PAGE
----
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Judge in Derek Chauvin trial will identify jurors who convicted him of George Floyd's murder

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The judge who oversaw the trial of Derek Chauvin, the former Minneapolis police officer convicted in April of murdering George Floyd, will make public next week the names of 15 jurors and alternates. 

In signing his order Monday, Hennepin County Judge Peter Cahill said the written questionnaires of all 109 potential jurors who were formally evaluated, as well as the verdict form signed by the jury foreperson, will also be made public by Nov. 1, Fox 9 Minneapolis reported. 

“On the present record, this Court cannot assay any strong reason to believe the jurors continue to need protection from any external threats to their safety at this point, four months after this Court’s sentencing of Chauvin, or that there is a substantial likelihood that making the prospective and impaneled jurors’ names public information will interfere with the fair and impartial administration of justice,” Cahill wrote. 

DEREK CHAUVIN APPEALS MURDER CONVICTION IN DEATH OF GEORGE FLOYD, WILL REPRESENT HIMSELF 

Though the judge did also acknowledge the jurors were called upon to carry out their duties in a case that “played out on a stage of unprecedented public interest and press coverage in wake of tremendous social upheaval and civic unrest” in Minneapolis and beyond.

This decision comes after Chauvin filed an appeal with a Minnesota appellate court last month, pointing to 14 issues with the prosecution, including the court’s decision not to change the venue of the trial or sequester the jury. The filing challenges the court allowing prosecutors to add a third-degree murder charge against Chauvin, as the Minnesota Supreme Court last month reversed the third-degree murder conviction of Mohamed Noor, another former Minneapolis police officer, who in 2017 fatally shot an unarmed woman after she called 911 to report a possible rape happening behind her home. Chauvin is now representing himself, noting in the filing that he is unable to afford an attorney for the appeal.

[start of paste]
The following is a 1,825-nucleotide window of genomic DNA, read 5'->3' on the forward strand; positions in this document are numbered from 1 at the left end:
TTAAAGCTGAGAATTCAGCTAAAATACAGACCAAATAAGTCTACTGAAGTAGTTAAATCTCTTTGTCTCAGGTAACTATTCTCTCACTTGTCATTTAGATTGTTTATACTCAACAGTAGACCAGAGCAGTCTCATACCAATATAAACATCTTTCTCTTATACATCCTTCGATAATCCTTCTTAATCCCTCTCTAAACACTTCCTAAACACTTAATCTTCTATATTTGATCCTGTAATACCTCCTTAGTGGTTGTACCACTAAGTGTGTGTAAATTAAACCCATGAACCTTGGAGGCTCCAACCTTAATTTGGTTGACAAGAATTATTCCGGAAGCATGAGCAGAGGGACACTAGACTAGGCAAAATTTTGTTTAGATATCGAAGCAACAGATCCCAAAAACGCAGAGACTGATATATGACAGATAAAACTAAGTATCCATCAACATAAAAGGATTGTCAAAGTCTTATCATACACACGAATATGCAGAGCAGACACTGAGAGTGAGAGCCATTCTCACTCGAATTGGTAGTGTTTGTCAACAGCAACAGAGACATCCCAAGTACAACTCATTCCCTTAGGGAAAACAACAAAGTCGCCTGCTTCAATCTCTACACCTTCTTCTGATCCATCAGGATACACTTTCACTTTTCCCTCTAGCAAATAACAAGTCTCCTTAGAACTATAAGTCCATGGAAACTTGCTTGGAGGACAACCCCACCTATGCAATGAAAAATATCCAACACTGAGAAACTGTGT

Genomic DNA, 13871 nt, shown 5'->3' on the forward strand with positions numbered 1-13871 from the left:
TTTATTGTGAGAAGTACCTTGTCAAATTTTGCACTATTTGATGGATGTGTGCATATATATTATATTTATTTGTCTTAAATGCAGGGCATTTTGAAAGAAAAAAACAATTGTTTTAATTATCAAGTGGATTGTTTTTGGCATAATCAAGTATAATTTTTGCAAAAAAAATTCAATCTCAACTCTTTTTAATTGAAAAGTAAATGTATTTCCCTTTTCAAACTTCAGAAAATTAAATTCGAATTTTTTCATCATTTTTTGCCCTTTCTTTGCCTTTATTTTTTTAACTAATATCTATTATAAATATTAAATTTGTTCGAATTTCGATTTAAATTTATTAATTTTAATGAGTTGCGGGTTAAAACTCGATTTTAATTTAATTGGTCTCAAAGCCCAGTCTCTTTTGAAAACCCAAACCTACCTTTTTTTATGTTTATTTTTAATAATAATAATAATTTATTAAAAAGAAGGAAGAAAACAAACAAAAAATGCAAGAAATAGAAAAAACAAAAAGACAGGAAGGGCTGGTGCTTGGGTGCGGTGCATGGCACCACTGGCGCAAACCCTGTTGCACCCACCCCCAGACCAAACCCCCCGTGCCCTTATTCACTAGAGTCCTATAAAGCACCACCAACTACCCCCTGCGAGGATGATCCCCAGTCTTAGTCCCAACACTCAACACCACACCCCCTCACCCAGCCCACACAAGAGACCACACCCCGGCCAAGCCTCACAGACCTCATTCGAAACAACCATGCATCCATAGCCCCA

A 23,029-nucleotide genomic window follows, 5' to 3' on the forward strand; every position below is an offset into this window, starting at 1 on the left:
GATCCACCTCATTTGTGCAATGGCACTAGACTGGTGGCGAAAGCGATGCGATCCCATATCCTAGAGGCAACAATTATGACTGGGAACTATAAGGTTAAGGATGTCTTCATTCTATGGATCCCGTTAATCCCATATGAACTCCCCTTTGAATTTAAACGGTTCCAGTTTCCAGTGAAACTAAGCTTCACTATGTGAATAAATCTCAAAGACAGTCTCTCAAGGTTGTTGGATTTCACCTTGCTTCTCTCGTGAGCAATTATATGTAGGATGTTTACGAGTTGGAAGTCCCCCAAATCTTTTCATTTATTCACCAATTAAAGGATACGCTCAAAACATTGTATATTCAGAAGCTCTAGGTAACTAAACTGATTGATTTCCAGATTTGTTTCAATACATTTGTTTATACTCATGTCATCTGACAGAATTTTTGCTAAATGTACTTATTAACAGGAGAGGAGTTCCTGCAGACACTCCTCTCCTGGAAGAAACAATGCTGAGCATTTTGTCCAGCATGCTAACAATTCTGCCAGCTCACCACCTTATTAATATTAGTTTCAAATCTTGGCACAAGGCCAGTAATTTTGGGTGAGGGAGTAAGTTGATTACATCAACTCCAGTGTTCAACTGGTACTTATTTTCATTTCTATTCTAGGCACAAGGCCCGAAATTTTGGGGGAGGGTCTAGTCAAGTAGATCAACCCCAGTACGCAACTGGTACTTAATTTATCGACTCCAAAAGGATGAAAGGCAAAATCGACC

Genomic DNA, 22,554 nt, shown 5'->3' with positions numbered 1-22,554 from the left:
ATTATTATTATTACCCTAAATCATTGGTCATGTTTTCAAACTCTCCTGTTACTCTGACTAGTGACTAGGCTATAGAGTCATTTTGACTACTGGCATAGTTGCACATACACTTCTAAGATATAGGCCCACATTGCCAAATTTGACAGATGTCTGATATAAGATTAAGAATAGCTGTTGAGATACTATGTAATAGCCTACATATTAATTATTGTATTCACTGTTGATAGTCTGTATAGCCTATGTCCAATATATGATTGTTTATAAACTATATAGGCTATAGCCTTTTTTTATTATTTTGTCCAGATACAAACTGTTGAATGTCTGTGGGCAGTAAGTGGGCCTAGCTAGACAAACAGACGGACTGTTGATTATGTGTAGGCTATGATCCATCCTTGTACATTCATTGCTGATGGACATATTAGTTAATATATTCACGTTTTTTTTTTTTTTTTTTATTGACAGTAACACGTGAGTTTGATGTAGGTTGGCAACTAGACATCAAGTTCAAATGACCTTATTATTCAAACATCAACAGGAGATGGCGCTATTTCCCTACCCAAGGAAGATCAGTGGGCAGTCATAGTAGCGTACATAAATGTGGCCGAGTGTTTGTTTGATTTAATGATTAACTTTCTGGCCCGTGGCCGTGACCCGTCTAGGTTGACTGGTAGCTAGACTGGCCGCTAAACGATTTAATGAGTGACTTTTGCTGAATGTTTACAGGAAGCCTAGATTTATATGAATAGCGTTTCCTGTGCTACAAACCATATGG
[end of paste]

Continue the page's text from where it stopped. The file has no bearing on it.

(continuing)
Chauvin, who is White, was convicted in April of second-degree unintentional murder, third-degree murder and manslaughter in the May 25, 2020 death of George Floyd, who is Black, which sparked nationwide protests and riots. He was sentenced to 22 1/2 years for kneeling on Floyd’s neck for 9 1/2 minutes as he said he couldn’t breathe. He had 90 days after his June 25 sentencing to file an appeal.

Cahill initially kept the names of the jurors sealed, citing the high-profile nature of the case, and had ordered that their identities remain secret for at least 180 days after the verdict. 

A media coalition, which includes Fox 9 Minneapolis and The Associated Press, had asked Cahill to release the jurors’ identities, saying the media and public have a right to the information and there was no known threat to juror safety that would warrant keeping their names sealed.

Prosecutors had asked the court to keep the names secret, saying releasing them could subject jurors to harassment and make it harder to seat a jury for the trial of Chauvin’s three codefendants next year. Two Chauvin jurors and one alternate have identified themselves and come forward to tell their stories since the trial, while the remaining 10 jurors and two alternates have not.

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As he remained incarcerated at Minnesota’s maximum-security prison in Oak Park Heights outside of Minneapolis, Chauvin, appearing electronically,  pleaded not guilty last month to federal civil rights stemming from his unreasonable use of force against Floyd and a 14-year-old in September 2017. Chauvin is accused of holding his knee on the neck and the upper back of the teenager and beat him with a flashlight. 

The Associated Press contributed to this report. 

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